A new method of surgery for kidney cancer could help reduce organ damage, leading to more successful treatment of the disease, scientists have discovered.
The research*, presented today (Wednesday) at the National Cancer Research Institute (NCRI) Cancer Conference in Liverpool, outlines a new form of key-hole, robotic surgery technique which only removes the tumour and saves the kidney.
This is achieved without stopping blood supply to the kidney at all – minimising kidney damage. Larger, more serious tumours could also to be removed by this technique.
Existing methods of kidney-sparing surgery stop blood flow to the kidney while the tumour is removed.
Stopping blood flow, even briefly, can affect kidney function, which can have an impact on the patient’s long-term survival.
Dr Inderbir S Gill**, pioneer of this new technique based at the University of Southern California said: “Good kidney function over the long-term is particularly important in patients with kidney cancer.
“We’re optimistic this new robotic surgical technique, that allows the healthy part of the kidney to be saved, will enable the best possible function of the organ, which we hope can increase the patient’s life-span.”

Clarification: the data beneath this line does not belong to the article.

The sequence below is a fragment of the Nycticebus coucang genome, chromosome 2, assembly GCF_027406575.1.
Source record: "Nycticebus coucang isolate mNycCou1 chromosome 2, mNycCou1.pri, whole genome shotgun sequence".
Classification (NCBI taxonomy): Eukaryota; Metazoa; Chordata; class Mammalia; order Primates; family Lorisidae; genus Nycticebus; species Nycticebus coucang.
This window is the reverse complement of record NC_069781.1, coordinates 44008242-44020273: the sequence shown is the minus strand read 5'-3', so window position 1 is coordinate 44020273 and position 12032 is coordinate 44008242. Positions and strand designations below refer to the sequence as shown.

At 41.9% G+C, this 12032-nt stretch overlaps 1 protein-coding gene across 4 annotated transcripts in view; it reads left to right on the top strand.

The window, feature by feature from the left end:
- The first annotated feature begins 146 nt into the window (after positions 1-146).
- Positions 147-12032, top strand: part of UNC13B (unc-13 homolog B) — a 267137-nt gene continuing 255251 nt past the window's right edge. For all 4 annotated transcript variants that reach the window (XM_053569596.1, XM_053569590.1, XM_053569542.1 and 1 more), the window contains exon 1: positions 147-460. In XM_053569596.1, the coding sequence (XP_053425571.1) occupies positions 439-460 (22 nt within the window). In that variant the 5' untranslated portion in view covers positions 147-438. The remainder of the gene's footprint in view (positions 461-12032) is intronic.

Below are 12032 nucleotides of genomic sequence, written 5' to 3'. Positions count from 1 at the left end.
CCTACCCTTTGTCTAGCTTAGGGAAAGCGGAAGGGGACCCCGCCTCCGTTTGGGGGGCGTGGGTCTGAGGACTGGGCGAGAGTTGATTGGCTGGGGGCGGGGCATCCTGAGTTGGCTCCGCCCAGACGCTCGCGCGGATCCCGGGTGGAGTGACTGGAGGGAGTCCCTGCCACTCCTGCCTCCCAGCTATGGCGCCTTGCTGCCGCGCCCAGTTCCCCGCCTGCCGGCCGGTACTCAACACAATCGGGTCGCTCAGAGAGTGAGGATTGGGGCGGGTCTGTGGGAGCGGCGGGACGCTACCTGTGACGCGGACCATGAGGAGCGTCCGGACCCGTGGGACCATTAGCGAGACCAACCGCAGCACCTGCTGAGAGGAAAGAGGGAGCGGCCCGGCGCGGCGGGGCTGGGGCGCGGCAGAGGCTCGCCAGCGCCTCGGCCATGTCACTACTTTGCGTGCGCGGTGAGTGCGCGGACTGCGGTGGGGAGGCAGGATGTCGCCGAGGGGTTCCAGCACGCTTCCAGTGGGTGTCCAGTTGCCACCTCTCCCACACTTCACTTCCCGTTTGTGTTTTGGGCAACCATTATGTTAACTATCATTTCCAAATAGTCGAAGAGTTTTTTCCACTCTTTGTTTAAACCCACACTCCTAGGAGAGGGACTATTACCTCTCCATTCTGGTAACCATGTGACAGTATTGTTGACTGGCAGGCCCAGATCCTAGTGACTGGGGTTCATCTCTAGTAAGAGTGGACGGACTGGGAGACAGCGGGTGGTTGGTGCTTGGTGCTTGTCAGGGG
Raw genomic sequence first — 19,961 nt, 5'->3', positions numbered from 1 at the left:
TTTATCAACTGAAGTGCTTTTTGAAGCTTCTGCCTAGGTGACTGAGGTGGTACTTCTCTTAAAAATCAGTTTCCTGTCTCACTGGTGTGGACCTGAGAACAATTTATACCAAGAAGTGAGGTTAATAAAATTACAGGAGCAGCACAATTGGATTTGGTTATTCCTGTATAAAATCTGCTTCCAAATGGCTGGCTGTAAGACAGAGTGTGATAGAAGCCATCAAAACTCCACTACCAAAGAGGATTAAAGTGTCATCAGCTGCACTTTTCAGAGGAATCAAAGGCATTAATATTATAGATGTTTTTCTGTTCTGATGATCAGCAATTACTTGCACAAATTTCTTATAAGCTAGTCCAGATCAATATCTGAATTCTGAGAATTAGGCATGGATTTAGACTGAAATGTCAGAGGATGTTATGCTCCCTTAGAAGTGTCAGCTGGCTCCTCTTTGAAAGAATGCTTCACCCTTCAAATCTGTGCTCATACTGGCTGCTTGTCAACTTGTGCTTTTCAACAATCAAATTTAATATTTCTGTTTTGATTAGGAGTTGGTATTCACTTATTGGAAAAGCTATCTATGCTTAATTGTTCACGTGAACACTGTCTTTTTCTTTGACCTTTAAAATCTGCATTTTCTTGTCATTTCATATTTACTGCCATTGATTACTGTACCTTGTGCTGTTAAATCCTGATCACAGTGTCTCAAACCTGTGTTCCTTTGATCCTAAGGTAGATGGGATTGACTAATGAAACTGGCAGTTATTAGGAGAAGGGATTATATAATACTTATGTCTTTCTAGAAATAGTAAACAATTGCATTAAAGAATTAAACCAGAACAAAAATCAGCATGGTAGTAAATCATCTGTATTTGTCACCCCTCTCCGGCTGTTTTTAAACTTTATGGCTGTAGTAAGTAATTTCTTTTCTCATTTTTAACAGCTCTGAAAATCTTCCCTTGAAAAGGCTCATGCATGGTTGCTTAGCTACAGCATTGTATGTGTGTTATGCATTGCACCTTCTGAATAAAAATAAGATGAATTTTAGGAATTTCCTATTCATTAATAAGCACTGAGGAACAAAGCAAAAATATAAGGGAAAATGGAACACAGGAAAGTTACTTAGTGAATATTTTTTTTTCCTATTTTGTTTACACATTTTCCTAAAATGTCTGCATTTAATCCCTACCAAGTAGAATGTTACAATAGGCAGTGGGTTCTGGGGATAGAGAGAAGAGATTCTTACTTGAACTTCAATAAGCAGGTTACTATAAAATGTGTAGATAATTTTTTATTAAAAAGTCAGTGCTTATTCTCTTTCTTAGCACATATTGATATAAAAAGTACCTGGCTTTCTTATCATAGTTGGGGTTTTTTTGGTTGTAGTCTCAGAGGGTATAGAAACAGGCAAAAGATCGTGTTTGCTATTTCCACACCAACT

Under the new method, surgeons can control specific branches of the kidney’s arteries which directly supply blood to the tumour. Blood supply to the rest of the kidney stays untouched.
So far the technique – first used nine months ago – has been carried out successfully on 50 patients mostly in the US but also in the UK, India and Hong Kong.
Scientists now plan to compare patients having the new technique with those going through established methods of surgery to find out whether effectiveness of treatment, kidney function, and patient survival differ.
Dr Gill said: “Our initial analyses suggest that patients having the new type of surgery may have superior outcomes and better kidney function.”
Professor Tim Eisen, Cancer Research UK’s kidney cancer expert, said: “This research provides a big step forward in improving methods for removing the cancerous part of the kidney.
“This is an important technique since it allows kidney cancer patients, even some with large tumours, to keep as much as possible of their normal kidney function. They may need this later in life.
“Surgery is the main form of treatment for kidney cancer which has not spread to other organs and surgeons are continuously trying to refine their methods. Cancer Research UK welcomes new techniques, such as this one, which can improve the results of surgery and quality of life after the operation.”
For media enquiries please contact the press office on 020 3469 8300 or, out-of-hours, the duty press officer on 07050 264 059.
*Gill, I S – Surgical advances in renal cancer, 2010
**Professor & Chairman, Institute of Urology, University of Southern California, Los Angeles